Outdoor lovers want to start off by exploring the Delaware River. Work with the pros at Lander’s River Trips to coordinate a trip that suits you best via canoe, kayak, or raft. You can also stay on land and explore the miles upon miles of hiking trails in the county. Morgan Outdoors can get you geared up and on your way, advising on the best trails to hit, as well as offering weekly yoga classes. 
 
I’m taking a break the next few days, back on Monday live from Maine aboard the windjammer, Schooner Mary Day. Please follow along next week as I blog, tweet @ActiveTravels, share photos on Facebook and Instagram, and videos on YouTube. Have a great weekend! 
 

Posted by Steve Jermanok on 07/27/16 at 06:00 AM
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Thursday, February 04, 2016

Switzerland’s Gotthard Base Tunnel Will Finally Open in June

Already recognized as one of the premier train systems in the world, the Swiss Rail System can easily make its claim as the finest once the Gotthard Base Tunnel opens on June 1st. It has taken 20 years at a cost of $10.3 billion and the lives of 8 men to create the world’s longest tunnel, a mind-boggling 35 miles long. 8,000 feet below the surface of the Alps, more than 2,000 workers excavated some 2 million truckloads of earth. The result is a tunnel where trains will travel over 150 miles per hour, shaving an hour off the current Milan to Zurich run, down to 2 hours and 50 minutes. It’s an incredible feat, especially when you consider the tracks are completely flat under the mountainous Alps. That’s what I call Swiss ingenuity. 

 

Posted by Steve Jermanok on 02/04/16 at 06:00 AM
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Wednesday, November 04, 2015

Lindblad Offers Deals to Panama Canal

2016 marks the completion of the massive Panama Canal expansion project that will usher in a new chapter for Panama and cap off the celebration of the Panama Canal’s 100th birthday. Lindblad Expeditions is taking advantage of this historical moment to offer several deals aboard their 62-passenger National Geographic Sea Lion. Guests will explore the Panamanian and Costa Rican coastline, traverse the Canal, snorkel and kayak off deserted islands, and venture up rain forest-canopied rivers, while being led by some of the finest naturalists in the travel business. Book one of their Panamanian cruises by November 30, 2015, and you can choose from free round-trip airfare from Miami OR the Panama City extension on select January and February 2016 dates. On this 2-day Panama City extension, you’ll visit the construction site at the Canal Expansion Observation Center, and see the new highly touted Frank Gehry-designed Biodiversity Museum.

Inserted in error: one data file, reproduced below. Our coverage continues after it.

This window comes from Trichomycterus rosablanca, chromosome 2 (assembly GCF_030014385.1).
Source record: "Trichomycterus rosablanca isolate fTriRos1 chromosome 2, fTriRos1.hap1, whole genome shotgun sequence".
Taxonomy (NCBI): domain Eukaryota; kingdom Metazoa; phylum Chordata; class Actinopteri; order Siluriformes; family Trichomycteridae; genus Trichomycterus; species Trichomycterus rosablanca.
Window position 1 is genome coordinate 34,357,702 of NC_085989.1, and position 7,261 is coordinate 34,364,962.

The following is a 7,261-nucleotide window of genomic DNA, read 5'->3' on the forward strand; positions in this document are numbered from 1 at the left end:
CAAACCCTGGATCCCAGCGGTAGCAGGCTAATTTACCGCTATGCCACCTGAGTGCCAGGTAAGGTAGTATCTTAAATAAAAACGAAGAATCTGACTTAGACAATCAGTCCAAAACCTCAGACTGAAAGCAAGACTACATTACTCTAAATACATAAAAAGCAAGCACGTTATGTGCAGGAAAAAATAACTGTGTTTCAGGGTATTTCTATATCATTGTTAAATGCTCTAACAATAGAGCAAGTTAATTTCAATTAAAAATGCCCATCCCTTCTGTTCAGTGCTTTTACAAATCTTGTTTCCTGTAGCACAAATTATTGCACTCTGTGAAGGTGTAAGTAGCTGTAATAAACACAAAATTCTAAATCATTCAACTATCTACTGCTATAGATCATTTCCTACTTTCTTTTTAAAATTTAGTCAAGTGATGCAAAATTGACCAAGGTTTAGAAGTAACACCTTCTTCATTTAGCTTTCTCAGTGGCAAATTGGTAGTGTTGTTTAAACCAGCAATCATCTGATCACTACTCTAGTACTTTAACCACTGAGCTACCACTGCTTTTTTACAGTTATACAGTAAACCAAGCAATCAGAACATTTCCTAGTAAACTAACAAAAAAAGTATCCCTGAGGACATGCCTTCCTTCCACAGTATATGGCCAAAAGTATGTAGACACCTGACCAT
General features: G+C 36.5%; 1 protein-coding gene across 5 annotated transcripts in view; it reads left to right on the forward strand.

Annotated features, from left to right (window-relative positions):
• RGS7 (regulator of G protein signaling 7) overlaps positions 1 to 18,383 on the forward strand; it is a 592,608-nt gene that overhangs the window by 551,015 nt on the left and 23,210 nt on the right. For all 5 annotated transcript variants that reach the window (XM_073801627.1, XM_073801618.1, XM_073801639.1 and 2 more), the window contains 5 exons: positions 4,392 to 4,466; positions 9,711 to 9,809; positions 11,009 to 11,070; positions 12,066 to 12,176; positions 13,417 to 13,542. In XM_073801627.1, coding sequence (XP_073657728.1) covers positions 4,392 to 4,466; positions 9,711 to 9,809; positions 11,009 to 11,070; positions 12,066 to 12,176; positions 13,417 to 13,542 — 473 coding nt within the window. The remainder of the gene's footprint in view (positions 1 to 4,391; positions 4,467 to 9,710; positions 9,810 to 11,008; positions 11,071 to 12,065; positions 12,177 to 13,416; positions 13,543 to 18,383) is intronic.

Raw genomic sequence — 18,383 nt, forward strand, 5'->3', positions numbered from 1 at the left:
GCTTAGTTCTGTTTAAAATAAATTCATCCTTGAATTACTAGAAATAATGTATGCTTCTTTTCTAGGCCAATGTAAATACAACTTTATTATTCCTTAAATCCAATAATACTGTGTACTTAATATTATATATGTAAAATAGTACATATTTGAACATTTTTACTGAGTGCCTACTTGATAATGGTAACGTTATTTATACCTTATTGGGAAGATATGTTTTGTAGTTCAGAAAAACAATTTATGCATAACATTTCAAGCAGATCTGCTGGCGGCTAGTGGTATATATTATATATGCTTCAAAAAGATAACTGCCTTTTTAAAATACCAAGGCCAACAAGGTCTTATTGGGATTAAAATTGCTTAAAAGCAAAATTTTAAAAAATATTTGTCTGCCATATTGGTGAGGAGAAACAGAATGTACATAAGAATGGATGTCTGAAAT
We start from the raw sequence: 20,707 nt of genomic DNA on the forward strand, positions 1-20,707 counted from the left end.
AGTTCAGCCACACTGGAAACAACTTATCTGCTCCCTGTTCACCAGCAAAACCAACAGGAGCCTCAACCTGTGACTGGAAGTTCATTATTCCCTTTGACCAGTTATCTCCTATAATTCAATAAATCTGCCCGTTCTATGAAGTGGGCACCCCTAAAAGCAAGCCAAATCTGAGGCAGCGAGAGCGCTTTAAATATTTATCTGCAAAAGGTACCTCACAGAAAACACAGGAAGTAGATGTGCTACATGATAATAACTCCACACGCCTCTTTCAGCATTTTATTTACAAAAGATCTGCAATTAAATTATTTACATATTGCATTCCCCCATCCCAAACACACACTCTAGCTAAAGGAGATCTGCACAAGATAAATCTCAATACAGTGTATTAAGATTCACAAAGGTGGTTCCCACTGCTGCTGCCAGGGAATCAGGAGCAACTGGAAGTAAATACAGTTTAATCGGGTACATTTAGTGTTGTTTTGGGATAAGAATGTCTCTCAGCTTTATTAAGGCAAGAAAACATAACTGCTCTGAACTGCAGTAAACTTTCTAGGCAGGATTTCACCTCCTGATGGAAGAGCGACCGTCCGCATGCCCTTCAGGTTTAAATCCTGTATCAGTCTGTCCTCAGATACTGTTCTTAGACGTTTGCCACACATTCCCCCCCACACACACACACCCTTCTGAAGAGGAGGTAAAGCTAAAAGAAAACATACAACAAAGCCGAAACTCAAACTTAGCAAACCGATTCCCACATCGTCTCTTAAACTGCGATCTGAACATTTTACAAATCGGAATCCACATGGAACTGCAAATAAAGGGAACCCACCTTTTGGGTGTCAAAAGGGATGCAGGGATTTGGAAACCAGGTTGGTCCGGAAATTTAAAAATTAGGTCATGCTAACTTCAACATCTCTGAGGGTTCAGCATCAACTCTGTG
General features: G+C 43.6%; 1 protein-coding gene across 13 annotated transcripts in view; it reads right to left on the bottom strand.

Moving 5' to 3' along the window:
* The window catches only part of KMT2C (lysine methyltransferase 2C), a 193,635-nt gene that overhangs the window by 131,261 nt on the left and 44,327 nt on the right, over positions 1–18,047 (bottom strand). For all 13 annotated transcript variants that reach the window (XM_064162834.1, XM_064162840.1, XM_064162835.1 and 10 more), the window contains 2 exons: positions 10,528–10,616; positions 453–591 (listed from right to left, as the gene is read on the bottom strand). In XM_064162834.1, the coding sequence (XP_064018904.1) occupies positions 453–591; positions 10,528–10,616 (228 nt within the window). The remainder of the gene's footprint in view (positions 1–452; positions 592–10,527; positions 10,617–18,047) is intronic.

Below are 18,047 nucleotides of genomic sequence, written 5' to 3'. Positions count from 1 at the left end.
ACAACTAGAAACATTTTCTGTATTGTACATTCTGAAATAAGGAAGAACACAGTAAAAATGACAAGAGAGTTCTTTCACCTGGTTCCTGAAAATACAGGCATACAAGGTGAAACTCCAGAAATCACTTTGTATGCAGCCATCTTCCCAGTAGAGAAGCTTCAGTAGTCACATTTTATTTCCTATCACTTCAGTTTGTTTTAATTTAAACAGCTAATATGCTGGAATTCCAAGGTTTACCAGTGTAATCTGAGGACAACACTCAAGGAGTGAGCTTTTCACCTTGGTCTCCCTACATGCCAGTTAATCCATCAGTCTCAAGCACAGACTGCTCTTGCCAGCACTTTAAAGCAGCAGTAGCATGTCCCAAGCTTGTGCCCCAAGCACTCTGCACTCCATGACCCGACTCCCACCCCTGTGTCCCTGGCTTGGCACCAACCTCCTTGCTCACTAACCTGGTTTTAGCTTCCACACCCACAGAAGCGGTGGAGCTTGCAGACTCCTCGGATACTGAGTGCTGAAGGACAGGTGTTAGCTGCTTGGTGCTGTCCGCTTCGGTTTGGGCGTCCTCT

Lindblad is also unveiling a new 9-day land-based trip to Costa Rica that will include a stop at Tortuguero National Park, often called the Venice of Costa Rica for its maze of waterways. From mid-spring to late summer at Tortuguero, four different types of turtle return to shores to lay their eggs, including the giant leatherback, which can weigh over 1,000 pounds. For reservations or additional information on Lindblad Expeditions voyages, contact us at ActiveTravels